May is Law Enforcement Appreciation Month, and we would like to dedicate this post to celebrating women in policing. Women have played an important role in law enforcement since the very beginning of the U.S. policing system. But when we think of police officers, we don’t always think of these women. This trend, however, is changing. Strong women are leading the charge to play a greater role in how our communities are policed.
The history of women in policing
The history of official police departments in the U.S. dates to the nineteenth century. And by 1845, women had become an important part of the new policing system. Though limited to the capacity of jail matrons, which entailed cleaning cells and supervising inmates, this paved the way for the future.
Less than 50 years later in 1891, the Chicago Police Department swore in their first female officer, Marie Owens. During her career with the department, Owens worked with the women and children of Chicago and assisted detectives in cases involving these populations. In an interview with the Chicago Tribune in 1906, Owens said the following regarding her career choice:
“I like to do police work. It gives me a chance to help women and children who need help.”
This desire to help other women pushed others across the country to break the gender barrier in their own communities. In 1905, Lola Baldwin became Portland, Oregon’s first female police officer. Her duties initially consisted of protecting women working at the Lewis and Clark Centennial Exposition, a large fair held in Portland to commemorate the 100-year anniversary of Lewis and Clark’s famed trans-continental trek. Baldwin proved so adept at these duties that, in 1908, the city promoted her to the full duties of an officer, including the ability to make arrests.
Thanks to these trailblazers, and so many more who came after them, the history of women in policing has continued to evolve.
Current state of women in policing
Though women have always played an important part in law enforcement, only 12% of current law enforcement officers in America identify as female, and only 3% of law enforcement leadership roles are held by women.
Sadly, this number has remained steady for some time, as women cite feeling discouraged by stereotypes and fitness tests designed for men. Through the efforts of female officers across the country, however, the tides are slowly turning.
One such officer is Sgt. Jenna Clawson Huibregtse of the North Dakota Highway Patrol. As reported by PEW, Huibregtse became just the second woman in the history of her state’s highway patrol to be promoted above the position of trooper. After finishing graduate school in 2014, Huibregtse ultimately decided to apply for the position of state trooper to help improve the policing of her state and make her community a safer place.
“There was a rise in headlines and issues between minority groups and police. And I took issue with that,” she told PEW. “I decided, ‘Well, I think I’m capable of becoming a cop. I want to fix that issue from the inside out.’”
Due to efforts of women such as Huibregtse, five states and over 20 agencies have instituted the 30×30 initiative. The goal of this plan is to have female officers make up 30% of their state’s or agency’s law enforcement personnel by 2030. Housed under the NYU Law School’s Policing Project, the initiative is working to not only grow the number of women in policing but also to “ensure police policies and culture intentionally support the success of women officers through their careers.”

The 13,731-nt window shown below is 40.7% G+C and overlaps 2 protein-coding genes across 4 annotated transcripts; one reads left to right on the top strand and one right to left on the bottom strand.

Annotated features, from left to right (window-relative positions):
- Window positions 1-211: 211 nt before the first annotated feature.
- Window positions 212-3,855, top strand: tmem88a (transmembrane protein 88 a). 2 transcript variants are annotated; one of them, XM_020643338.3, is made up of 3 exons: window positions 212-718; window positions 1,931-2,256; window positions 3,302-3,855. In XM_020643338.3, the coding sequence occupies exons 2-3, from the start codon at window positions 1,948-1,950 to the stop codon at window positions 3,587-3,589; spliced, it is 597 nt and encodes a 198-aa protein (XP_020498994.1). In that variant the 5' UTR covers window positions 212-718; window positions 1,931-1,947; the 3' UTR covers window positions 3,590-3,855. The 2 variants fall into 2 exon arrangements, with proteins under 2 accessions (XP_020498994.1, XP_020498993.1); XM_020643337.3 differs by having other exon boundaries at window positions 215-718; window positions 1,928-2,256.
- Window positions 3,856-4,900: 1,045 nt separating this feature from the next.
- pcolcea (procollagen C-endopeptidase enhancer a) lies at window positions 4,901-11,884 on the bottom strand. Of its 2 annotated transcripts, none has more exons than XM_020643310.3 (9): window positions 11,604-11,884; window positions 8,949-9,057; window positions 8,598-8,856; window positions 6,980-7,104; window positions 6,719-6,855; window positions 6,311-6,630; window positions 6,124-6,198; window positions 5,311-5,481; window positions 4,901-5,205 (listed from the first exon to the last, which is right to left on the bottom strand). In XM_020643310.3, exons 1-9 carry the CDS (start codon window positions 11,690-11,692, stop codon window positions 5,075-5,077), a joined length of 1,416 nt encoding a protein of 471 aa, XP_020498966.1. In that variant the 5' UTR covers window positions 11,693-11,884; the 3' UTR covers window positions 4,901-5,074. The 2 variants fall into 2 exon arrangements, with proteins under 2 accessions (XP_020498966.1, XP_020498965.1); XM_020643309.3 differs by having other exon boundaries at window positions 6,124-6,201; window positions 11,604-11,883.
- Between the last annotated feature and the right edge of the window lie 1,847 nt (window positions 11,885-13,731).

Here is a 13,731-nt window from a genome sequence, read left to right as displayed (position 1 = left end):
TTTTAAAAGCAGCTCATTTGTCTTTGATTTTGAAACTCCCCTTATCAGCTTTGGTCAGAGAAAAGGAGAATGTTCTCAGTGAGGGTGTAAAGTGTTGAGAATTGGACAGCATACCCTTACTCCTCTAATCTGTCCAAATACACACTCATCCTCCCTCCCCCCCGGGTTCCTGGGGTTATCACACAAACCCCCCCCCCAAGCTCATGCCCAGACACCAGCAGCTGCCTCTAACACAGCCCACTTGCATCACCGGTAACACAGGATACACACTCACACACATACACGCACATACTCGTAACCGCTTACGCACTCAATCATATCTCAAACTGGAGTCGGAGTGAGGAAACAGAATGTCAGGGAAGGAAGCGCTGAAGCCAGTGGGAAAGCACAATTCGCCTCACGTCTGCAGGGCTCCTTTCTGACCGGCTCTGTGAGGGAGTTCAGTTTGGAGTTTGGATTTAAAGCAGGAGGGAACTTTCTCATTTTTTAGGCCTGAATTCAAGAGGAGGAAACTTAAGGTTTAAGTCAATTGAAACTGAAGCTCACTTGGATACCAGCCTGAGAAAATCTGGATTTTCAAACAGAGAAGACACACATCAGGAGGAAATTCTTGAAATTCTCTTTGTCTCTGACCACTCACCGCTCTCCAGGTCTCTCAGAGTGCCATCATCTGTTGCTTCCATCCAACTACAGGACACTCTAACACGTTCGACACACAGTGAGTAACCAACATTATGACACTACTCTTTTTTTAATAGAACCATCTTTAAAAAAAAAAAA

Why we need more women in policing
Though women make up a small percentage of the current police force, initiatives such as 30×30 and the example set by female officers like Huibregtse are bringing change.
There is now a new generation of women breaking the gender barrier to obtain leadership positions in law enforcement, with an increasing number of female officers taking the helm of their department. The hard work and dedication to thoughtful policing by generations of female officers has paved the way for this movement.
A more balanced police force that takes advantage of the unique and valuable competencies that women bring to law enforcement will only serve to better the reputation of departments and increase trust in police forces.
In fact, research has shown that female officers:
- Are less likely to use excessive force than their male counterparts
- Produce better outcomes in response to violence against women
- Are less likely to be the subject of citizen complaints
- Reduce issues of gender discrimination and police harassment on calls
- Produce better outcomes for victims of sexual assault
All of the above equate to the community having a significant amount of trust in female officers. Due to this community trust, research has found that community policing techniques, which rely on establishing relationships and working in tandem with community members, work better with a more gender-diverse police force.
Celebrate female officers during Law Enforcement Appreciation Month
Women in policing are setting the standard for what it means to be an effective police officer. Not only are they creating better opportunities for the next generation of female officers, but they actively make their communities safer.
Since the days of Marie Owen, women in uniform have worked to ensure the safety and better access to care for other women in their communities. Today’s female officers continue this legacy as they regularly create better outcomes for female victims of assault and other crimes, while also expanding what it means to be a woman in the police force by pushing for gender equality within policing.
This Law Enforcement Appreciation Month, make sure to recognize and celebrate the accomplishments of the women in policing, both in your community and across the country.
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